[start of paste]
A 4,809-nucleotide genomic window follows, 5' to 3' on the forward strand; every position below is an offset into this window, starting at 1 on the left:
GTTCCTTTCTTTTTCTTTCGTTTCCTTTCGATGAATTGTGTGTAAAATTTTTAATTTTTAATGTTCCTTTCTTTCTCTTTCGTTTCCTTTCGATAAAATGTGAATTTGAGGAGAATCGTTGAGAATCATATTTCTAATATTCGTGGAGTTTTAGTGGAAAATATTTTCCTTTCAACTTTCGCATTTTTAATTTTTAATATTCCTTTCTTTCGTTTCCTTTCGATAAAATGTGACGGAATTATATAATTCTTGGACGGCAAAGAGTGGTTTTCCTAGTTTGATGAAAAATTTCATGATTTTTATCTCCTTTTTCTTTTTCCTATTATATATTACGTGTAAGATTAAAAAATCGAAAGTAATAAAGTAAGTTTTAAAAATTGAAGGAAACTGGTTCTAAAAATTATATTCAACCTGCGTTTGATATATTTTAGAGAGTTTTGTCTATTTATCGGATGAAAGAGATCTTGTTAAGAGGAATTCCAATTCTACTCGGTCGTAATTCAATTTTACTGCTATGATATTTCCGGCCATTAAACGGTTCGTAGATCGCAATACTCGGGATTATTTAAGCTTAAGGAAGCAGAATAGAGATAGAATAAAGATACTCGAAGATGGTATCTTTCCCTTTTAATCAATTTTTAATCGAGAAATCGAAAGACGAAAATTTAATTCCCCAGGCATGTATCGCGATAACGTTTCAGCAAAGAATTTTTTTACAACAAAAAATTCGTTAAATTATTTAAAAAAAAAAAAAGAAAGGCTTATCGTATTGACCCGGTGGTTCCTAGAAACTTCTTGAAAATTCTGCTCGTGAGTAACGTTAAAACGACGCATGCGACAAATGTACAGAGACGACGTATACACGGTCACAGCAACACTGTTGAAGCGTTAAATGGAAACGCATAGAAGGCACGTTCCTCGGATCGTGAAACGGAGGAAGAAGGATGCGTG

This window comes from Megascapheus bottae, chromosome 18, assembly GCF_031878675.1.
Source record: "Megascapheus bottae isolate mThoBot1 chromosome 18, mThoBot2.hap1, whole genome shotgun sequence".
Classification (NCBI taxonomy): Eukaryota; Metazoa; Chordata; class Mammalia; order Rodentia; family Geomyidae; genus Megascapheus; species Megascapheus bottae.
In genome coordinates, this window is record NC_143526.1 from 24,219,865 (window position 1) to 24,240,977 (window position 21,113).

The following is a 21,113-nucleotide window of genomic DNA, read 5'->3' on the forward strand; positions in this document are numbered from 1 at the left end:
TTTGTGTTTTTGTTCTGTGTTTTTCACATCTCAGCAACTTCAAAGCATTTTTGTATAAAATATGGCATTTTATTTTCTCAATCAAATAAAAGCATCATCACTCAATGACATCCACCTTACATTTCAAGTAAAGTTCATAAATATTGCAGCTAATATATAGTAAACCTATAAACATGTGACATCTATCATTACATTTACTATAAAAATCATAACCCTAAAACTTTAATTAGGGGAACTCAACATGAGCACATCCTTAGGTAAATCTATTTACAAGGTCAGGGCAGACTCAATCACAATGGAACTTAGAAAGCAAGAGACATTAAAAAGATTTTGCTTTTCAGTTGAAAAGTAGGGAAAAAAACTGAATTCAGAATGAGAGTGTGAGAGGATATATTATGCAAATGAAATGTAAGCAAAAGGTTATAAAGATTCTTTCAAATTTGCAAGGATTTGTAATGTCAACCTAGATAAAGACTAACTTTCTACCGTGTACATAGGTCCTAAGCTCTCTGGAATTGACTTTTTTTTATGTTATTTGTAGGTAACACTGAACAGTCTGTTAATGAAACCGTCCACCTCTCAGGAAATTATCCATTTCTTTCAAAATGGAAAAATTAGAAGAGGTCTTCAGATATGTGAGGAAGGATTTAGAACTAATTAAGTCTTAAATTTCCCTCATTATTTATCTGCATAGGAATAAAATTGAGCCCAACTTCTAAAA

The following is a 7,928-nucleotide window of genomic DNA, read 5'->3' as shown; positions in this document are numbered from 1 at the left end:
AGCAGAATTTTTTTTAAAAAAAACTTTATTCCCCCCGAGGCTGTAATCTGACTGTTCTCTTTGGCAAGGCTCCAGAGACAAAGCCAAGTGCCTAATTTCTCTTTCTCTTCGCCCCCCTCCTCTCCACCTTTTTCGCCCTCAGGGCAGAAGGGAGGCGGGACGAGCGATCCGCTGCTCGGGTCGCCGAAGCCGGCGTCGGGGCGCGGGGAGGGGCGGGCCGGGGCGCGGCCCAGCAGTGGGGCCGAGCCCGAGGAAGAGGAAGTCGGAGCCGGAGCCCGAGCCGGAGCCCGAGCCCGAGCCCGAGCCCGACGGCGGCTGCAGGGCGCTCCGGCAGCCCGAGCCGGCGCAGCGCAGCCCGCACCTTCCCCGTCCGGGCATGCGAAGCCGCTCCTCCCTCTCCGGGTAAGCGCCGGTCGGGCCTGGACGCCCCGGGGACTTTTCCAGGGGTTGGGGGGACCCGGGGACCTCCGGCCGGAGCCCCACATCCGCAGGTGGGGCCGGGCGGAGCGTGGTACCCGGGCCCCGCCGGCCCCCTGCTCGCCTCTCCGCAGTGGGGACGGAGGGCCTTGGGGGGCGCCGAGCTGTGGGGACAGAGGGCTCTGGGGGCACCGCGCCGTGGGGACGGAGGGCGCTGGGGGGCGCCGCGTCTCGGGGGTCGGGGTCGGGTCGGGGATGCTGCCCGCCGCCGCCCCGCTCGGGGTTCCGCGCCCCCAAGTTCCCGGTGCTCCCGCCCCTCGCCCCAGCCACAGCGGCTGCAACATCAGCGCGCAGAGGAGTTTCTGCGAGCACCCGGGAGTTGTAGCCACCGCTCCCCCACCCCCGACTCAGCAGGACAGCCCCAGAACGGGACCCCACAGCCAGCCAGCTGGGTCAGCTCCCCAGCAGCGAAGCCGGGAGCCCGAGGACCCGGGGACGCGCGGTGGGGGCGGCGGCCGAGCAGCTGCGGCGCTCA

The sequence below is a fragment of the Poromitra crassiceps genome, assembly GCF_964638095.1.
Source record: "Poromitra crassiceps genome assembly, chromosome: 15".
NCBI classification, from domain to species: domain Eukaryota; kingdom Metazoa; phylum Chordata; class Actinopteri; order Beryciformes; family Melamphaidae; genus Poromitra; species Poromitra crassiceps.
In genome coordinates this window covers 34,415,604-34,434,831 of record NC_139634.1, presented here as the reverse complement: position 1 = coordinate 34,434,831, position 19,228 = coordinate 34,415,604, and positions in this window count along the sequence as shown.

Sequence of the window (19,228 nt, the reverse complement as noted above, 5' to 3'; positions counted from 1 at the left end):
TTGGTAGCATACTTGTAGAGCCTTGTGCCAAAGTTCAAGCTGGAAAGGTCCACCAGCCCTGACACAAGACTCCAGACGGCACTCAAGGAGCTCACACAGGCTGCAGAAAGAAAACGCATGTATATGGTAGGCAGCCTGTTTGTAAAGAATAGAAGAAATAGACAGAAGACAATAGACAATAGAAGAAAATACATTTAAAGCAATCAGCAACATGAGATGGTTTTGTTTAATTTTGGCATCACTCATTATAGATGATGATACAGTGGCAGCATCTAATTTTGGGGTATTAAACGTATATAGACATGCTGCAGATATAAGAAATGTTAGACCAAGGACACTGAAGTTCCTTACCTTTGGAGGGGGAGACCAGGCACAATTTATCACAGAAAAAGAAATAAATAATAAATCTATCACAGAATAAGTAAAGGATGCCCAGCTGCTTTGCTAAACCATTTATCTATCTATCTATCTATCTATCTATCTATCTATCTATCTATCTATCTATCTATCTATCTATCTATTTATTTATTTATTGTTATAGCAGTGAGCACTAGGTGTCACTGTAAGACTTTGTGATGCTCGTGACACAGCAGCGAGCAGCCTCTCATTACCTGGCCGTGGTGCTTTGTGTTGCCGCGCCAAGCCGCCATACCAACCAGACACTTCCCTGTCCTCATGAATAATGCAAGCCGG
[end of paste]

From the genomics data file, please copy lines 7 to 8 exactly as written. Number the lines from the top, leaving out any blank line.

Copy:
The following is a 21,113-nucleotide window of genomic DNA, read 5'->3' on the forward strand; positions in this document are numbered from 1 at the left end:
TTTGTGTTTTTGTTCTGTGTTTTTCACATCTCAGCAACTTCAAAGCATTTTTGTATAAAATATGGCATTTTATTTTCTCAATCAAATAAAAGCATCATCACTCAATGACATCCACCTTACATTTCAAGTAAAGTTCATAAATATTGCAGCTAATATATAGTAAACCTATAAACATGTGACATCTATCATTACATTTACTATAAAAATCATAACCCTAAAACTTTAATTAGGGGAACTCAACATGAGCACATCCTTAGGTAAATCTATTTACAAGGTCAGGGCAGACTCAATCACAATGGAACTTAGAAAGCAAGAGACATTAAAAAGATTTTGCTTTTCAGTTGAAAAGTAGGGAAAAAAACTGAATTCAGAATGAGAGTGTGAGAGGATATATTATGCAAATGAAATGTAAGCAAAAGGTTATAAAGATTCTTTCAAATTTGCAAGGATTTGTAATGTCAACCTAGATAAAGACTAACTTTCTACCGTGTACATAGGTCCTAAGCTCTCTGGAATTGACTTTTTTTTATGTTATTTGTAGGTAACACTGAACAGTCTGTTAATGAAACCGTCCACCTCTCAGGAAATTATCCATTTCTTTCAAAATGGAAAAATTAGAAGAGGTCTTCAGATATGTGAGGAAGGATTTAGAACTAATTAAGTCTTAAATTTCCCTCATTATTTATCTGCATAGGAATAAAATTGAGCCCAACTTCTAAAA